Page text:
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September 2006

Growing and Eating Zucchini

In the college garden, we are harvesting plenty of zucchini from plants over 3 feet tall. The first planting has been hit by the seemingly inevitable powdery mildew attack. I know there are those who would spray with a baking soda concoction, but it always seems simpler just to cut off any leaves that are covered with the white spores. (Have to do it while only a few leaves have spores, so that you have some left to support the plant.) Seems draconian, but once the spores cover the leaves, they can't photosynthesize anyway. As long as you keep ahead of it and the plant keeps making new leaves, the plants keep on bearing squash. We don't compost the leaves we cut off, since the spores can live through all but really hot compost, and we don't trust ours to be really hot all through.

The other problem we are trying to head off at the pass in this foggy, damp weather is the decay that starts at the blossom end of the squashes when the flower decays. The solution is to go in and find the forming squash and knock off the flowers before they can rot. If there is decay on the end of the squash under the flower, scrape it off with a fingernail.

The zucchini we are growing is a striped one, like Thompson and Morgan's Tiger Cross, with dark and light green stripes. It gets larger than most zucchini while still remaining tender and tasty. So it is at 9 or 10 inches as tender as most would be at 6 inches. I suspect that the one listed in the Nichols Garden Nursery Catalog and the Cooks Garden Catalog as Italiano Largo is similar in size, though not striped.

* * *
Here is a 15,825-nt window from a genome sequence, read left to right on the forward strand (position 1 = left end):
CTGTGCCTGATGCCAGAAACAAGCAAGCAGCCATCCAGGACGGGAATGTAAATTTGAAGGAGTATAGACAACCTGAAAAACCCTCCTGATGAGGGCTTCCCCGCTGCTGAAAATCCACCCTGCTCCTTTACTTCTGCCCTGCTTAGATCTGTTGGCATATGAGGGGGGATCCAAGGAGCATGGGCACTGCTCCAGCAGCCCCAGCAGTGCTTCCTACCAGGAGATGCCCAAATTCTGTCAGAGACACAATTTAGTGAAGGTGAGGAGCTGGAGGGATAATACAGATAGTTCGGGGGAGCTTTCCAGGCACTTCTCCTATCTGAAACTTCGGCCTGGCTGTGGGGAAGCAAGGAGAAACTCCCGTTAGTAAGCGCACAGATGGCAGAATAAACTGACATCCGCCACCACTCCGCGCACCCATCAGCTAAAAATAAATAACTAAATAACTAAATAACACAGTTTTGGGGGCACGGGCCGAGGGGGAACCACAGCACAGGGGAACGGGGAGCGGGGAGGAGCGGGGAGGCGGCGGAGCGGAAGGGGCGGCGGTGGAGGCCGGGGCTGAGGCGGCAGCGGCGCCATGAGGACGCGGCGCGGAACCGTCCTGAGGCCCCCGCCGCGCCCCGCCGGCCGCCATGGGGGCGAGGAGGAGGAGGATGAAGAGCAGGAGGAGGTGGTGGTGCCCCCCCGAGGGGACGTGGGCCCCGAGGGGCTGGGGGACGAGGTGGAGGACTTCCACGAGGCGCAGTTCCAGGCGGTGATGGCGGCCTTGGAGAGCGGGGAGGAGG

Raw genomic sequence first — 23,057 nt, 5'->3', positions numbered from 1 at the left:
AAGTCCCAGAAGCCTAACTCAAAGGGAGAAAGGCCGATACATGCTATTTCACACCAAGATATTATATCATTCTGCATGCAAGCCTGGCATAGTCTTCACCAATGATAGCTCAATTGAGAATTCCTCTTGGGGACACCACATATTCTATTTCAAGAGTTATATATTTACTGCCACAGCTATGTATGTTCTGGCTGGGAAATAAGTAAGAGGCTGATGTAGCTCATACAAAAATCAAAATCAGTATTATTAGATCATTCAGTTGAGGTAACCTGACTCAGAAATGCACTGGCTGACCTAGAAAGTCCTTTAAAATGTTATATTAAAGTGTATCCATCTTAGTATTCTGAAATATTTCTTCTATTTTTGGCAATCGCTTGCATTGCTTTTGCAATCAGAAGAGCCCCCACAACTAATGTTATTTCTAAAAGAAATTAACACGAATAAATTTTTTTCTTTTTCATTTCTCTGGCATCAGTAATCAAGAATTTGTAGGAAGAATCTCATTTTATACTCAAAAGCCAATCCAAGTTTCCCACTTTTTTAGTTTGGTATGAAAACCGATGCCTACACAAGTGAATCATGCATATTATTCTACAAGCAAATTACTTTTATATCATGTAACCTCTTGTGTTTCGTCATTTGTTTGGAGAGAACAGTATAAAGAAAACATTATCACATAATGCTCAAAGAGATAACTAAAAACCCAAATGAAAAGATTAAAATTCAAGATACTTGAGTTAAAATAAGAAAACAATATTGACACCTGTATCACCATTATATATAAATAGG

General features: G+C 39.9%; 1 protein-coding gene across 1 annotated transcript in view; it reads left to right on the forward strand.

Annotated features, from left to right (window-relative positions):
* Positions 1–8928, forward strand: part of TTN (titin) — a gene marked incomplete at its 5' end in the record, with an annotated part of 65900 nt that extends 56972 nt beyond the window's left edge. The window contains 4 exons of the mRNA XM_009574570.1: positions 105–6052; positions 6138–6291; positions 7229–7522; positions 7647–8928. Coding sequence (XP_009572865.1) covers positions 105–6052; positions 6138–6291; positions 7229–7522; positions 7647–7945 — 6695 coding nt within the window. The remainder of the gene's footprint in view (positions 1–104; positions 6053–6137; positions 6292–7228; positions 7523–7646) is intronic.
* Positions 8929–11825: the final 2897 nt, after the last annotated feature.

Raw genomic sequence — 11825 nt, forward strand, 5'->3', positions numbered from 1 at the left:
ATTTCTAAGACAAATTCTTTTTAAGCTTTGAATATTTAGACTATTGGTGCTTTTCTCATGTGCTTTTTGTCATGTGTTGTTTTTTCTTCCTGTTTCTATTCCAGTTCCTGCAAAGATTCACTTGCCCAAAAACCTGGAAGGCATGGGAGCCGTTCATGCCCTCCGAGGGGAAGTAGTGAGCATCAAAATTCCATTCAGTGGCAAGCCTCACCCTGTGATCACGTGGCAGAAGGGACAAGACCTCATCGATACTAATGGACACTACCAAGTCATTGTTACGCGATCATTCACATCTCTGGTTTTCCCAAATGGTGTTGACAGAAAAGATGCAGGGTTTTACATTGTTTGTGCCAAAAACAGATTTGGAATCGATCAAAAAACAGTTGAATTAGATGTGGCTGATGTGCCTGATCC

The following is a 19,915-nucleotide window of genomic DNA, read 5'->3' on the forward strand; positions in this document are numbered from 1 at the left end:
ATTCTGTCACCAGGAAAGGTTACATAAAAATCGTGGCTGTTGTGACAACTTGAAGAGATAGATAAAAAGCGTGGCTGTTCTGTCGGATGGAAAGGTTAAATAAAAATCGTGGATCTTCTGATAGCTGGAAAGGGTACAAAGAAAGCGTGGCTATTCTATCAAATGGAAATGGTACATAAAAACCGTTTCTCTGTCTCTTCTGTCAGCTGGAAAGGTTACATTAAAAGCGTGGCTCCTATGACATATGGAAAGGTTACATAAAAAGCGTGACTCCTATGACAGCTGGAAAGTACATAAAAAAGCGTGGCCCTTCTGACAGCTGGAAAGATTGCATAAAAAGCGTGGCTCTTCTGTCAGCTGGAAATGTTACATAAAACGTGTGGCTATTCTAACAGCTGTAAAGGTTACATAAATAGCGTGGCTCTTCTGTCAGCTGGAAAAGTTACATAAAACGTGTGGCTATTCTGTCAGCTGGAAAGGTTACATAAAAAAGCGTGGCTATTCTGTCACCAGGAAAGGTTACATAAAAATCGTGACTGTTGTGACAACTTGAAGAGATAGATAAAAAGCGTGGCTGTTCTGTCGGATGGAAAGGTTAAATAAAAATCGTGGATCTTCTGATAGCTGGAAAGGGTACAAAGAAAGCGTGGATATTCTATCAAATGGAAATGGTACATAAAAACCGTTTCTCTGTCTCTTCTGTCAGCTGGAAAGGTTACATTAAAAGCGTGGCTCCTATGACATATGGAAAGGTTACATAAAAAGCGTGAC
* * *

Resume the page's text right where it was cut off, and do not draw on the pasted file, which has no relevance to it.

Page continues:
The trick to avoiding having too much zucchini is to pick 'em before they can get too big. But of course they hide under the leaves and get big before you see them, so constant vigilence is in order.

Nobody wants a two foot zucchini, but a 12 to 14 inch one is great for slicing in half lengthwise, scooping out the center, and stuffing. The stuffing can be vegetarian or not, as you choose. The one I gave in Golden Gate Gardenin is vegetarian, but with cheese and egg, and served with tomato sauce at the table. I think any recipe for a stuffed vegetable could be adapted. Or put them into a vegetable curry, a minestrone, a stir fry, even sliced with tomatoes and sprinkled with toasted pinenuts in a salad.

A Day at Copia

Our trip to Copia, in the town of Napa, doubled as a place to give a talk on Mediterranean Food Gardening and a chance to see the place for the first time. Copia is The American Center for Wine Food and the Arts. It is quite beautiful, and the garden is at its summer peak. When I opened the car door in the parking lot, I knew we were in for a treat. The little planted islands in the parking lot are planted in grapes--perfectly manicured wine grapes with, at this time of year, large bunches of ripening purple fruit hanging low on the plants. Ever been to an Italian restaurant where the plastic grapes hung down from a trellis over the dining room? Seeing the real thing in a parking lot is startling for somehow the opposite reason that the fake ones are startling in a darkened dining room.